Proposition 4. Under SAA, (A01) and (A04),

This result shows that when prior information increases more rapidly than sample information, stochastic constraints increase efficiency to the level of the restricted estimator

Finally, in the following proposition I show a concluding result for a varying

Proposition 5. Under (A01), as

1)

2)

3)

We have established a general setting in which several goals are covered. First I have stated a unique analytical context to explain restricted and non-restricted estimators, in the general terms of the stochastic restrictions approach. In this context, restricted and non-restricted estimators are particular cases of^{5}.

The indirect inference method is a simulation-based moment matching estimation procedure. The general idea is to match the moments of the auxiliary model from the simulated data to observed data to obtain the estimates of the structural parameters. The method of Indirect Inference (I.I.) of [

First, I define the Indirect Inference under Stochastic Restrictions (IIR) estimation method and provide its distribution. Then, based on the approach introduced in Section 2, I show that the IIR estimator is more efficient than the I.I. method, provided that the stochastic restrictions are asymptotically correct.

In the I.I. approach it is considered a p-dimension vector of parameters

Some facts have to be pointed out in order to understand the principle of the I.I. estimation. It is assumed that it is not feasible to estimate M by mean of a conventional method, due to its complexity or intractability of a conventional criterion for that model. On the other hand, ^{6}. As of the optimization on

full rank on a neighborhood of

where

below. Under regular assumptions about the auxiliary criterion

where

and

Appendix 2.

The matrix

Since

variance of

We now consider the existence of prior information on the parameters of interest

Function

It is necessary to introduce some additional notation to define the proposed estimation method. Let

tively.

Definition The Indirect Inference under Stochastic Restriction (IIR) estimator of

where

Some additional assumptions are in order to derive the asymptotic behavior of the IIR estimator.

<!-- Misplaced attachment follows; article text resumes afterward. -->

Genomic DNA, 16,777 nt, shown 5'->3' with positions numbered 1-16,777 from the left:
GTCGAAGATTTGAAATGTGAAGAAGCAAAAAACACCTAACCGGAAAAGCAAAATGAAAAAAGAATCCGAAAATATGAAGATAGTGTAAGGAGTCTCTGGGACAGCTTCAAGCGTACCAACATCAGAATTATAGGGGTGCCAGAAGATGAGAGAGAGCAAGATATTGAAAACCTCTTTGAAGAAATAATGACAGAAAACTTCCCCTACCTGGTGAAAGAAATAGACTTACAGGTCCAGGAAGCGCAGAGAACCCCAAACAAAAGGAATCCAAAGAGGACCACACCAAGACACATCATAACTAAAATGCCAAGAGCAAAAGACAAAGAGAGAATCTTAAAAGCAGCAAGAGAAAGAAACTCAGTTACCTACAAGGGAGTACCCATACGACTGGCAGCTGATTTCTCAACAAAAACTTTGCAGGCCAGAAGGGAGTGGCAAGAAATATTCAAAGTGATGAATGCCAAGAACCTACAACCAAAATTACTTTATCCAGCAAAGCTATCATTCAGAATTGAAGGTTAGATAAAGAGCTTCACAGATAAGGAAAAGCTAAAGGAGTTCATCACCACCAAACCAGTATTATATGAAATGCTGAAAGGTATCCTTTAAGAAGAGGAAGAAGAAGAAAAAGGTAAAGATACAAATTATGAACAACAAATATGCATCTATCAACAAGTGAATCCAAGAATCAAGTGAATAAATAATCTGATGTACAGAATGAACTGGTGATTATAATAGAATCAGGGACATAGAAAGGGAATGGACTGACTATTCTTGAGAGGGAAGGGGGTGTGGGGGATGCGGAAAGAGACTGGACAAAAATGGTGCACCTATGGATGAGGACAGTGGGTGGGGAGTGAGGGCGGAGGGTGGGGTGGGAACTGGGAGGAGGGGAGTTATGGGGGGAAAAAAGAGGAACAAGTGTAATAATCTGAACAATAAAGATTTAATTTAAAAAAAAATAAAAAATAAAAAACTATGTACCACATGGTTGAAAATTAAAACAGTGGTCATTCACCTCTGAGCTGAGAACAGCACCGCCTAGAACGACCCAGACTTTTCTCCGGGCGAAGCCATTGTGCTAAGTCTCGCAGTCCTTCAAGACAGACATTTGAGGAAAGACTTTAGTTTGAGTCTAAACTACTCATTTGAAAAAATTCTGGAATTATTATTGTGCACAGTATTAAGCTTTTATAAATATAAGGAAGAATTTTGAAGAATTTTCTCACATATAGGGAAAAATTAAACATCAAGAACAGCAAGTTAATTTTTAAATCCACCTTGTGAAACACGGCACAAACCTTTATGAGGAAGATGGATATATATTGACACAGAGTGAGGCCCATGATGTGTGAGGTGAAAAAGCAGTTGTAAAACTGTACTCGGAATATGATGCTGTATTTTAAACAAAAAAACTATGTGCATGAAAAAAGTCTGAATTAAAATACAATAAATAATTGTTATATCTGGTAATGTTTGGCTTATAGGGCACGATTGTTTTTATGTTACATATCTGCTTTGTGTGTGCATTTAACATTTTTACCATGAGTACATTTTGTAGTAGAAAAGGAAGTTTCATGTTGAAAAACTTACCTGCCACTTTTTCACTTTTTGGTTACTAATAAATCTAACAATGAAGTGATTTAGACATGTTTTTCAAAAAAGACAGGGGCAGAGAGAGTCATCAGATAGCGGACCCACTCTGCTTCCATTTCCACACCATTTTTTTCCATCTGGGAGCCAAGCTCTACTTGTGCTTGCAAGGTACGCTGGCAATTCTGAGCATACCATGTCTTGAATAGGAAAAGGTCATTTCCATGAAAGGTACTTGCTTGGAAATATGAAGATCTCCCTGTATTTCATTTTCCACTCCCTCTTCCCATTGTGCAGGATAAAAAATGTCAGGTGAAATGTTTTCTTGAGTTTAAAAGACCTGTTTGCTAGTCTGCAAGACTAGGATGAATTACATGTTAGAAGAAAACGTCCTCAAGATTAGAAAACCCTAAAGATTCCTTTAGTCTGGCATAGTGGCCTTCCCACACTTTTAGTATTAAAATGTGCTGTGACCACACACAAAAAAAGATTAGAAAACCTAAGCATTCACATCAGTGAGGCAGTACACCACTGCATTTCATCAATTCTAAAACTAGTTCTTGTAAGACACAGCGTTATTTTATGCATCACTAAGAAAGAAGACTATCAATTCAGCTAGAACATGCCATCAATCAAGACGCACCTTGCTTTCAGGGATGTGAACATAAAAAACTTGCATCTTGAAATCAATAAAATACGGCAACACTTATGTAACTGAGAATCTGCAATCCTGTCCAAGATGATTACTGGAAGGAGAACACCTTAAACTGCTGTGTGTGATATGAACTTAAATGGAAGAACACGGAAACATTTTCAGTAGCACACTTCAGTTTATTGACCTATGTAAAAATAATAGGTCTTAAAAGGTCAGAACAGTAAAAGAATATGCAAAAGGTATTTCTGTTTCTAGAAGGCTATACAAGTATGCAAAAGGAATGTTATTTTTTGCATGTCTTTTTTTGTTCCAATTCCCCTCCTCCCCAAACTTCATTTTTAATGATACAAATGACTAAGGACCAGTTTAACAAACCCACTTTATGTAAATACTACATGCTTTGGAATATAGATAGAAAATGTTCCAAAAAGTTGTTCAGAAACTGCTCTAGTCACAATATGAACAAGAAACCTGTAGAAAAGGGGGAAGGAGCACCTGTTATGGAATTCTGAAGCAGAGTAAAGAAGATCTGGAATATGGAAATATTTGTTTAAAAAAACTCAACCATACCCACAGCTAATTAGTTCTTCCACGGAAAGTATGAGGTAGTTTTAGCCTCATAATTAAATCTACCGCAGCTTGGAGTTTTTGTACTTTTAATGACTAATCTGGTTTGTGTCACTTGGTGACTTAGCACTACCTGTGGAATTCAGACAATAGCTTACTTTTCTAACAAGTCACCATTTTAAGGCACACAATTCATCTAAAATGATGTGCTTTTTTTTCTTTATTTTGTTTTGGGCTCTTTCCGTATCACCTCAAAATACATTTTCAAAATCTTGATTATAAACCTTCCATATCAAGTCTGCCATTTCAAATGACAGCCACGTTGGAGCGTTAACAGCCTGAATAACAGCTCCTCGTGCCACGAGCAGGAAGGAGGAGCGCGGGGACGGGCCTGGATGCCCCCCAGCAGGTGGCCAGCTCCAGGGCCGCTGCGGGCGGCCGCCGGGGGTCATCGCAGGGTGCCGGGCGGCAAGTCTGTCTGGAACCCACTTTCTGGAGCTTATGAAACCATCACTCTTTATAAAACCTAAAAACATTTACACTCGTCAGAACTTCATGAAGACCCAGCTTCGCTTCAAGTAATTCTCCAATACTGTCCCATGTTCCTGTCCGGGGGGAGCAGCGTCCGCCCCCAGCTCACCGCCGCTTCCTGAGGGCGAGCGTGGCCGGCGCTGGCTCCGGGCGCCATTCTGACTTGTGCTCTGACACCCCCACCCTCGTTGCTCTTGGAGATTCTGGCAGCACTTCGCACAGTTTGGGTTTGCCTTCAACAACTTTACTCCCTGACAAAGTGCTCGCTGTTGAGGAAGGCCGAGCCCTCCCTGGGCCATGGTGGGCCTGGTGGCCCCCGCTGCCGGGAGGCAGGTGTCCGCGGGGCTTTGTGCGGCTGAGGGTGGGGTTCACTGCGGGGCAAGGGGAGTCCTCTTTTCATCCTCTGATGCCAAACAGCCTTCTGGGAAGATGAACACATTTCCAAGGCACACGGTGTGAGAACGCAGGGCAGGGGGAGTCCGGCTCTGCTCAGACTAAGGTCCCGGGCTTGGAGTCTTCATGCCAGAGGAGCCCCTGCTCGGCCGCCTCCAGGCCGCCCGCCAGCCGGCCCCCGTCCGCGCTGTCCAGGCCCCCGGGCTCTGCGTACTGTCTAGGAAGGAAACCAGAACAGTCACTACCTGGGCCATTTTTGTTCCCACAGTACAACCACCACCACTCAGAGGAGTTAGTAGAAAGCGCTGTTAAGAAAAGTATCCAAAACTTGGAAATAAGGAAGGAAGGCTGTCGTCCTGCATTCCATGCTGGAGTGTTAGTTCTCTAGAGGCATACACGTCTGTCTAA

(A1) - (A7). Are the regular conditions needed to obtain the asymptotic distributions if the I.I. estimator, shown in Appendix 2.

(A8)

(A9)

(A10)

Assumption (A9) describes the asymptotic properties of the stochastic restrictions, and it leads to the appro- ximate distribution

and hence similar to assumption (A01) introduced in Section 3. Again, the rationale behind (A9) is the intention to maintain a constant relative weight between the sample and prior information asymptotically. The relevance of this assumption lies in the fact, already discussed, that under these hypotheses, the approximate distribution for small sample size of the resulting estimator is closer to the observed distribution of the estimator. Note that (A9) implies consistency of the random variable^{7}. The asymptotic properties of the IIR estimator are derived next.

Proposition 6 Under assumptions (A1) to (A10),

where

This result is proved in Appendix 2.

For the optimal matrix

where

Proposition 7 Under assumptions (A1) to (A10)

To proof this result, I compare Equation (7) and Equation (9). The difference

is a negative definite matrix, since

is a positive definite matrix.

This section conducts a set of empirical estimations to assess the performance, in terms of bias and efficiency, of the estimation method described in Section 4 compared to the I.I. method.

The model of interest is given by a production function and the perpetual inventory method equation for the capital stock, K, which depends on the depreciation rate,

To go further into the economic motivation of the model, note that K is one of the basic economic aggregates, and following the definition provided by the perpetual inventory method, it is given by:

where I is investment and d the depreciation rate, which measures the loss in value of the existing capital stock as it ages. Since d is an unknown parameter, K is not observable and in practice it is usually measured by accounting techniques, which provides not satisfactory figures since, for instance, technological shocks have not effects on the actual value of the net capital stock. One solution to measure the capital stock is by mean of the simultaneous estimation of d jointly with the parameters of a production function,

The theoretical model of interest is given by a Cobb-Douglas production function, and assuming constant returns to scale becomes: